Authenticity means giving people a piece of yourself- nothing counterfeit, nothing withheld, covered up or apologized for. To risk giving a piece of yourself, your heart, trusting that in doing so, the world becomes a better place. Trusting that God created you worthy of contributing and knowing that the world longs for you to show up and be exactly who you are as fully and passionately as you can.
In the deepest moments we are asked to open our hearts our very selves and give what is there without censoring, without holding back, give. Give the awkward, the not yet ready for publication, the raw truth of one’s self. We are called to be terribly vulnerable and let ourselves in all our unique complexity, be seen. We are called to show up for one another and show up again and again.
It is what comes out of a person that gives witness, not what they eat or wear, not their social ranking or privilege or lack thereof, but what comes out. What is your credible witness? What comes out of you? Is it the warm greeting of a man greeting others wholeheartedly and without reserve? Is it the willingness to spend hours toiling so that your neighbors might have the same opportunity that you have? What is the witness that you would be?
Deep calls to deep by the cataract’s roar; God has called you into being because you, exactly as you are, matter, because you, in all your unique and weird glory, are an essential part of the story. All that is deep, hidden, and mysterious in God is calling to all that is deep, hidden, and possible in us, that we might step forward, into the light and be seen as God’s children, as God’s credible witness in the world.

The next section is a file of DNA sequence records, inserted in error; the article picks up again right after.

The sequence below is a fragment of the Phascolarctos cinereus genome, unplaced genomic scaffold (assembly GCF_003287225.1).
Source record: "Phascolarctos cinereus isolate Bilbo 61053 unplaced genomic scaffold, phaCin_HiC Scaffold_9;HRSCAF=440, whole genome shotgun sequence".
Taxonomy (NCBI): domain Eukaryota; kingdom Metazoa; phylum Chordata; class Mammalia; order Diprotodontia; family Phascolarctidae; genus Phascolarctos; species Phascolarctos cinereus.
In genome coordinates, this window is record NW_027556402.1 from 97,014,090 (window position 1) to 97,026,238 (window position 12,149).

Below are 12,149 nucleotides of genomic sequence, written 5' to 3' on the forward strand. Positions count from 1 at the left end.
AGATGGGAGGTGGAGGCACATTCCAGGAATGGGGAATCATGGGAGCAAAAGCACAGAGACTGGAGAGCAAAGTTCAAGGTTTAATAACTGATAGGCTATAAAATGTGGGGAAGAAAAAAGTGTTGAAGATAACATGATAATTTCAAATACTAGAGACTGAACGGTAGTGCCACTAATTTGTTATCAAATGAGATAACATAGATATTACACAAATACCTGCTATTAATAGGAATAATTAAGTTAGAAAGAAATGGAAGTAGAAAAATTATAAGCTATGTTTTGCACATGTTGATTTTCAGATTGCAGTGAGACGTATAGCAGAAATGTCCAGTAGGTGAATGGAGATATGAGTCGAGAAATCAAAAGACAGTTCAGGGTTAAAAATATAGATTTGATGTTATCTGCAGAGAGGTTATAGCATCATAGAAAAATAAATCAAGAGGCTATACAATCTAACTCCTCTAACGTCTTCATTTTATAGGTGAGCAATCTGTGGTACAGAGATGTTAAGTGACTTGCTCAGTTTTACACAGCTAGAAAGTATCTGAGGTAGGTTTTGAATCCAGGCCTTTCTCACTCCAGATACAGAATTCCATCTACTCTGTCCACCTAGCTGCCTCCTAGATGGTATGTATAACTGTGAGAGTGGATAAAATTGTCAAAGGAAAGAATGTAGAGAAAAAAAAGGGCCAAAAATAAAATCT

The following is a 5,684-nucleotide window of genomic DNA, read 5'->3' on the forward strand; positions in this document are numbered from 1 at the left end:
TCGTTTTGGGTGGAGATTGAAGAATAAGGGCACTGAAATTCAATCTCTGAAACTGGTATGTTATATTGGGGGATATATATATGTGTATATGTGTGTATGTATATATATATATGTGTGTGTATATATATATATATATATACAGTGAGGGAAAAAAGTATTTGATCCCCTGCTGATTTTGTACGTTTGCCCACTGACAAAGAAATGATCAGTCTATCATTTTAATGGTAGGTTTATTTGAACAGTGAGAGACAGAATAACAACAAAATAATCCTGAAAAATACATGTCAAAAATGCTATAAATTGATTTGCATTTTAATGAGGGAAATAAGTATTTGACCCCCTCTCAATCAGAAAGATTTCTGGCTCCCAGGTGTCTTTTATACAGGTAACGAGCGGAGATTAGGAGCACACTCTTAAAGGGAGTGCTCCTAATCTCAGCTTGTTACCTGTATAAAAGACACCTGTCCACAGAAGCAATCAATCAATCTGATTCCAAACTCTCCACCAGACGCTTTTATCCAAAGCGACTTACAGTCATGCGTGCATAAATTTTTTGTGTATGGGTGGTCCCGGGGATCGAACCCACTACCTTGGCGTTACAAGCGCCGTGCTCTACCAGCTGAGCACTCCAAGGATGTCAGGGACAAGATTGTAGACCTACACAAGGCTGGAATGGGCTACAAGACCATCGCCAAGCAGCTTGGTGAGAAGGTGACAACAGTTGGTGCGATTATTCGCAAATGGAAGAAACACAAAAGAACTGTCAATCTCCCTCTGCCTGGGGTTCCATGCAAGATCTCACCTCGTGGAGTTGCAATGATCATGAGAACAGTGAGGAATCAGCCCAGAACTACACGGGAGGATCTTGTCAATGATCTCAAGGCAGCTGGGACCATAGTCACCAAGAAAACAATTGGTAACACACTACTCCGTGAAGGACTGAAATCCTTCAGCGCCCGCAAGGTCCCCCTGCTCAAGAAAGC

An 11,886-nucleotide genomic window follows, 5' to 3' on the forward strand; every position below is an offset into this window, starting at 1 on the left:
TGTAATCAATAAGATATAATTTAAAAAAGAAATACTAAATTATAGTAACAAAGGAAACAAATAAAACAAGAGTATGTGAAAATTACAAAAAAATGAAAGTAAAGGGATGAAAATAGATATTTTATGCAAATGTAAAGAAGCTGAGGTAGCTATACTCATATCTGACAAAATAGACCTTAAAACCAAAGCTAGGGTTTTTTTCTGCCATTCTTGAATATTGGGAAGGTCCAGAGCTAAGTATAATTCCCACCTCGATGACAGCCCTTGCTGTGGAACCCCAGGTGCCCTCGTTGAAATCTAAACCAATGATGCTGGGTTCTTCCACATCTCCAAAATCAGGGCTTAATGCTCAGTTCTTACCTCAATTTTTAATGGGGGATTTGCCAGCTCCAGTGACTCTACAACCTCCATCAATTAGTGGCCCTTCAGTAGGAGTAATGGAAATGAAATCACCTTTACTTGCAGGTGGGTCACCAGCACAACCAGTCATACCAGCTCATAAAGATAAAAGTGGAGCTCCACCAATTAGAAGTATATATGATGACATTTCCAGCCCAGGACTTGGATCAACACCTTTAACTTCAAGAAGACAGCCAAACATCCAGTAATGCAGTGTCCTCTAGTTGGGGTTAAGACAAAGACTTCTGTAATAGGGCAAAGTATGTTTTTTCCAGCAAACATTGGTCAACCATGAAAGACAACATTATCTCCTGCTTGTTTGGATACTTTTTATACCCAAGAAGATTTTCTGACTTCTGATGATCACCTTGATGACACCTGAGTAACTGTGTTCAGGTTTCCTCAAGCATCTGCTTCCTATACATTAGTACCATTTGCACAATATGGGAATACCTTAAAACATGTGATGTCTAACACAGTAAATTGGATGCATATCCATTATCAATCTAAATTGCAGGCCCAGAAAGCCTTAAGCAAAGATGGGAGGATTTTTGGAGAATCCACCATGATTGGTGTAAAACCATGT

Abba James said: We do not want words alone, for there are too many words among people today. What we need is action, for that is what we are looking for, not words which do not bear fruit.
The book of James insists we be ‘doers of the Word, and not merely hearers who deceive themselves.”
The call to an authentic life is a call to the arena, to get out of the stands where we might witness and applaud or criticize, but to get in the arena and to dare greatly and by doing so to enrich the lives of all those we touch. It is not a call to success, it is not a call to a perfect life, but a call to dare greatly and show up fully, to be seen in all our passion, in all our love and risk it not turning out so well. All the world cries out for this witness, longs for this witness.
Deep calls to deep
By the cataracts roar,
All your waves and breakers
Have rolled over me.
In the day God sends his faithful love
And even at night; yes at night,
In the dark and in the quiet, all alone,
The song it inspires in me,
Sings through me,
Breathes in me,
Is my prayer to the living God.
Is my witness and my heart’s song,
This then, is my song, is my witness, to the breathe of God moving through me, shifting within me, calling me into the fullness of being, a fullness that I must not diminish nor hide away, but must let shine in all its geeky and passionate splendor, as weird and wonderful as it was created to be. The story is incomplete without my little piece, without your piece. The world longs to hear this story told and who are we to withhold ourselves? We are followers of Christ; we do not belong in the stands watching and applauding but in the arena, in the grit and mire, striving to live fully as children of God.
May it be so.